The number of confirmed coronavirus cases in Missouri jumped up more than 70 percent in a little over 17 hours Monday and the Columbia-Boone County Department of Public Health and Human Services reported the first instances of community transmission.


In a 2 p.m. posting, the Department of Health and Senior Services reported 183 confirmed cases as reporting caught up with the numbers being reported by county health departments.


The updated figures show 69 cases in St. Louis County, where officials had reported 55 on Sunday, with "clear evidence of community transmission."


There are now cases in 24 of the state’s 114 counties and the city of St. Louis. Jackson County and Kansas City have separate health departments, reporting 10 and 17 cases, respectively.


Boone County continues to have the second highest number of cases of any jurisdiction, with 19 cases, the county health department reported. Three of the cases are attributed to commuity transmission.


The state website reported five cases in Cole County, and two in Adair County, and one each in Camden, Jasper and Moniteau counties.


The Camden County case is being treated at Lake Regional Medical Center.


"The patient is currently in isolation at the hospital to reduce the risk of exposure to others," the hospital stated in a Facebook post.


The leap in case numbers was reported a few hours after the Missouri State Medical Association urged Gov. Mike Parson to issue a statewide stay-at-home order similar to those in effect in St. Louis and taking effect Tuesday in the Kansas City area.


The association has supported Parson’s previous actions to limit gatherings, a letter signed by James DiRenna, president of the association stated.


"However, we now believe that a statewide ‘shelter in place’ order is the only way to curb the exponential spread of COVID-19 in Missouri," DiRenna wrote.


Statewide and in Boone County, the limits are looser – public and private gatherings of more than 10 people are forbidden, restaurants and bars may only provide take-out service and businesses that remain open must not allow more than 10 people, including employees, inside.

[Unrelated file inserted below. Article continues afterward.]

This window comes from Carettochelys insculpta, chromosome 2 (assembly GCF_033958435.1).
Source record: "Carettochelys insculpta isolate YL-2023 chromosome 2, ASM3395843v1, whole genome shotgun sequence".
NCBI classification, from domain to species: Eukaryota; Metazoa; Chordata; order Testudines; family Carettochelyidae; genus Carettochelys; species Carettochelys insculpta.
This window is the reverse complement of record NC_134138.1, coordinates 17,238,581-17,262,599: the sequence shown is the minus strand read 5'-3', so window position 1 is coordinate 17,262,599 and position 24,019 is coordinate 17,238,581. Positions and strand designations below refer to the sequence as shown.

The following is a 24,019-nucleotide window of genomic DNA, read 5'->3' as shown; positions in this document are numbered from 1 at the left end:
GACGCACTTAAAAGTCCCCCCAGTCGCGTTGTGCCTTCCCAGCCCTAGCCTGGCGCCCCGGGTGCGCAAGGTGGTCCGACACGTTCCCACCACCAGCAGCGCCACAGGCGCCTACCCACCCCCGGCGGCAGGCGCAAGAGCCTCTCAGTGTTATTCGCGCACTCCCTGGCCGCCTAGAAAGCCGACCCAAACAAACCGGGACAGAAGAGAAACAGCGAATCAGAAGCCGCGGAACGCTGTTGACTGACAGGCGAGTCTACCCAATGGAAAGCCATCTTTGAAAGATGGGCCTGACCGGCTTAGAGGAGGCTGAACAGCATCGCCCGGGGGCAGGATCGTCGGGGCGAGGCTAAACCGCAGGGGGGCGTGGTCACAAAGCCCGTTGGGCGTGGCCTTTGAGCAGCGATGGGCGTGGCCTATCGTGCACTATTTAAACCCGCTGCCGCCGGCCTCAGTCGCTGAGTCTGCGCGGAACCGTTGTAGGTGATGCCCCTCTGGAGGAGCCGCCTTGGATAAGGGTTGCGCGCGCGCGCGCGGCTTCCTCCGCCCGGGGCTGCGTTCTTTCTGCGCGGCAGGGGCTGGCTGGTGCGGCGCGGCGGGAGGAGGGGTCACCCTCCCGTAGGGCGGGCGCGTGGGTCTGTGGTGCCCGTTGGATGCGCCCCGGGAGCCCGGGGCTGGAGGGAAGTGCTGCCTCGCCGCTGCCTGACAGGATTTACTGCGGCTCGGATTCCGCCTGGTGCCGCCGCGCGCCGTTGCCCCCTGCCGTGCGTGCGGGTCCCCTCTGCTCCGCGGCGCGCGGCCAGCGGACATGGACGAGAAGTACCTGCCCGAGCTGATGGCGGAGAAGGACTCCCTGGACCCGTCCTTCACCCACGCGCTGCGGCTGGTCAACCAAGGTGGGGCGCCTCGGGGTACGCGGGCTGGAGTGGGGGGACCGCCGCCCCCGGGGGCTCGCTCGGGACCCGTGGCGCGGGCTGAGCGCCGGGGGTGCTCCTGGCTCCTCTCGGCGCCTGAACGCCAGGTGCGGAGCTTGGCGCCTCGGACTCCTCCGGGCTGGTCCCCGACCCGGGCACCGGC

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Missourians got a glimpse into the treatments for COVID-19, the disease caused by the coronavirus that emerged last year, when state Rep. Joe Runions, D-Grandview, released a photo taken while he was on a respirator at St. Joseph Medical Center in Kansas City.


In a letter to Gov. Mike Parson, Runions urged him to take additional steps to make sure that hospitals and medical providers are ready for an onslaught of patients.


"My doctors are deeply concerned that they could run out of vital supplies, especially the equipment they need to keep themselves safe while caring for patients," Runions said in a statement that accompanies release of his letter. "They also say expanded testing is needed to more quickly identify and treat those who have contracted COVID-19."


Nationally, there were 41,708 confirmed coronavirus infections at 2 p.m. Monday, with 573 deaths attributed to COVID-19. Worldwide, the disease has caused more than 372,000 infections and 16,113 deaths.


Late Sunday, Columbia Public Schools released a letter to parents and staff at Russell Boulevard Elementary School seeking to reassure them about the possibility of being infected by an employee who later tested positive. Columbia schools suspended classes on Wednesday.


The health department is following guidance from the Centers for Disease Control that the most likely time of spread is when symptoms, including fever, difficulty breathing, coughing, and/or sneezing, are present because the virus is spread in respiratory droplets in the air and on surfaces, the note stated.


"With regard to the school district employee who tested positive, if you have not been contacted by the health department, you were not identified as a close contact of the individual and your risk of infection is considered to be no greater than the general population," the health department told Russell staff and family in the district’s message.


The Missouri Center for Public Health Excellence, an organization of public health departments from most of the state’s largest communities, had asked Parson on Friday to have a statewide rule that more closely resembles that in St. Louis and Kansas City.


They urged the governor to close all businesses except groceries, pharmacies and gas stations to in-store service, with all others closed except for curbside pickup, drive-thru or delivery orders.


They also urged "that all schools be closed until further notice, probably the end of the school year." Parson’s order allows schools to reopen on April 6 unless it is extended.


"We do not take this request lightly but feel that at this time there is no other way to protect our residents and health providers without requesting that our efforts become statewide efforts," the letter signed by Clay Goddard, president of the center and director of the Springfield-Greene County Health Department and Rex Archer, vice president and director of the Kansas City Health Department.


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